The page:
institution


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institution

(ĭn′stĭ-to͞o′shən, -tyo͞o′-)
n.
1. The act of instituting: the institution of reforms.
2.
a. A custom, practice, relationship, or behavioral pattern of importance in the life of a community or society: the institutions of marriage and the family.
b. Informal One long associated with a specified place, position, or function.
3.
a. An established organization or foundation, especially one dedicated to education, public service, or culture.
b. A building or complex of buildings housing such an organization.
c. A building or complex of buildings housing people who need special services, such as orphans or people with mental disabilities.
The American Heritage® Medical Dictionary Copyright © 2007, 2004 by Houghton Mifflin Company. Published by Houghton Mifflin Company. All rights reserved.

institution

Any public or private entity or agency, or medical or dental facility where clinical trials are conducted.
Segen's Medical Dictionary. © 2012 Farlex, Inc. All rights reserved.
References in classic literature ?
Like most other public institutions in America, of the same class, it stands a mile or two without the town, in a cheerful healthy spot; and is an airy, spacious, handsome edifice.
It is a great and pleasant feature of all such institutions in America, that they are either supported by the State or assisted by the State; or (in the event of their not needing its helping hand) that they act in concert with it, and are emphatically the people's.
That is, the institution, by the people of the United States, of a civil government, to guard and protect and defend them all.
A wiser and more useful philosophy, however, directs us to consider man according to the nature in which he was formed; subject to infirmities, which no wisdom can remedy; to weaknesses, which no institution can strengthen; to vices, which no legislation can correct.
I jumped up to reply, amid the counter-cheering of the loose-thinkers; but before I could say a word the President of the Institution and the rector of the parish came into the room.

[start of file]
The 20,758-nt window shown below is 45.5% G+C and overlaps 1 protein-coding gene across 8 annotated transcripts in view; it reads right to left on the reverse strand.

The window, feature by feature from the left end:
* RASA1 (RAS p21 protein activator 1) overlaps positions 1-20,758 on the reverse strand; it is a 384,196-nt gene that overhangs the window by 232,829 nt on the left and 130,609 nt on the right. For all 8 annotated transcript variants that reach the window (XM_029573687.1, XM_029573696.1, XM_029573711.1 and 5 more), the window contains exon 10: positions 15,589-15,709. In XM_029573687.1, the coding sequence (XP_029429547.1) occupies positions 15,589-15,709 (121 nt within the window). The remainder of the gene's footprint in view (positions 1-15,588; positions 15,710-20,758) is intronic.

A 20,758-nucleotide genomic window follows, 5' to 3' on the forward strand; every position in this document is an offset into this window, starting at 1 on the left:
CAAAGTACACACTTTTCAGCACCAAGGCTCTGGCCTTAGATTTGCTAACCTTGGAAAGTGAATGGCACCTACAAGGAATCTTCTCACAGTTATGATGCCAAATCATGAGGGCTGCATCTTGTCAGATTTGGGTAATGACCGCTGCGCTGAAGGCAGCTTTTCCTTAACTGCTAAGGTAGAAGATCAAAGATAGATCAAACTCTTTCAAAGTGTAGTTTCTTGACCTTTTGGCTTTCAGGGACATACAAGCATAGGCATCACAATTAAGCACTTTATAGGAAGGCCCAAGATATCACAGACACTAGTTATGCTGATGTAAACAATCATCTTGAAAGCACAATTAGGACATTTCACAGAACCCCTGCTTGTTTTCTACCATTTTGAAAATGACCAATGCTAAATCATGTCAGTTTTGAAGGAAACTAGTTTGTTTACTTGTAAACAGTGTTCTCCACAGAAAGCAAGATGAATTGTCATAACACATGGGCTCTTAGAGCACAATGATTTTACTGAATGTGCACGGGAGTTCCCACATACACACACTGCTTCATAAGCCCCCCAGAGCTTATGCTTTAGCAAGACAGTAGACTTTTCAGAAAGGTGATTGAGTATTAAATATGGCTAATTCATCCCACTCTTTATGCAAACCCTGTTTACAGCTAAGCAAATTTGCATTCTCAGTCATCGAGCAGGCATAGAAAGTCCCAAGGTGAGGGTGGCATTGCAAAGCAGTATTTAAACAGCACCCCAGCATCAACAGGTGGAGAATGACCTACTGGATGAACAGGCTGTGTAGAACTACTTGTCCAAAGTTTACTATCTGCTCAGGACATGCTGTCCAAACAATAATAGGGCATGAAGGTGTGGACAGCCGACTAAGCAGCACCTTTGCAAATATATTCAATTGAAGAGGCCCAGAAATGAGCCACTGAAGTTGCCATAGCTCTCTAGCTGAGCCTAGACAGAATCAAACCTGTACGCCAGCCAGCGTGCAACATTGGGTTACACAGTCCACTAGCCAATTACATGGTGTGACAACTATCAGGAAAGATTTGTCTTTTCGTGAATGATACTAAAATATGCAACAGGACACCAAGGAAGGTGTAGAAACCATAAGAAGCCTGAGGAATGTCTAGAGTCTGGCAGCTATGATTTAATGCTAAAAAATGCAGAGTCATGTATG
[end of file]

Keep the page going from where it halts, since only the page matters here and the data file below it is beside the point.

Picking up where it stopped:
The Duskydale Institution occupied a badly-repaired ten-roomed house, with a great flimsy saloon built at one side of it, smelling of paint and damp plaster, and called the Lecture Theater.
This country, with its institutions, belongs to the people who inhabit it.
There is a marked similarity, almost an identity, between the religious institutions of most of the Polynesian islands, and in all exists the mysterious 'Taboo', restricted in its uses to a greater or less extent.
Had it not been that the French admiral, with a large party, was then in the glen, I have no doubt that the natives, although their tribe was small and dispirited, would have inflicted summary vengeance upon the man who thus outraged their most sacred institutions; as it was, they contrived to annoy him not a little.
For, according to the order of nature, which is quite superior to our will, it stands thus; there will always be a government of force where men are selfish; and when they are pure enough to abjure the code of force they will be wise enough to see how these public ends of the post-office, of the highway, of commerce and the exchange of property, of museums and libraries, of institutions of art and science can be answered.
In this country we are very vain of our political institutions, which are singular in this, that they sprung, within the memory of living men, from the character and condition of the people, which they still express with sufficient fidelity,-- and we ostentatiously prefer them to any other in history.
"My dear sir," said the Distinguished Advocate of Republican Institutions, without removing his eyes from the horizon, "you wander away into the strangest irrelevancies!

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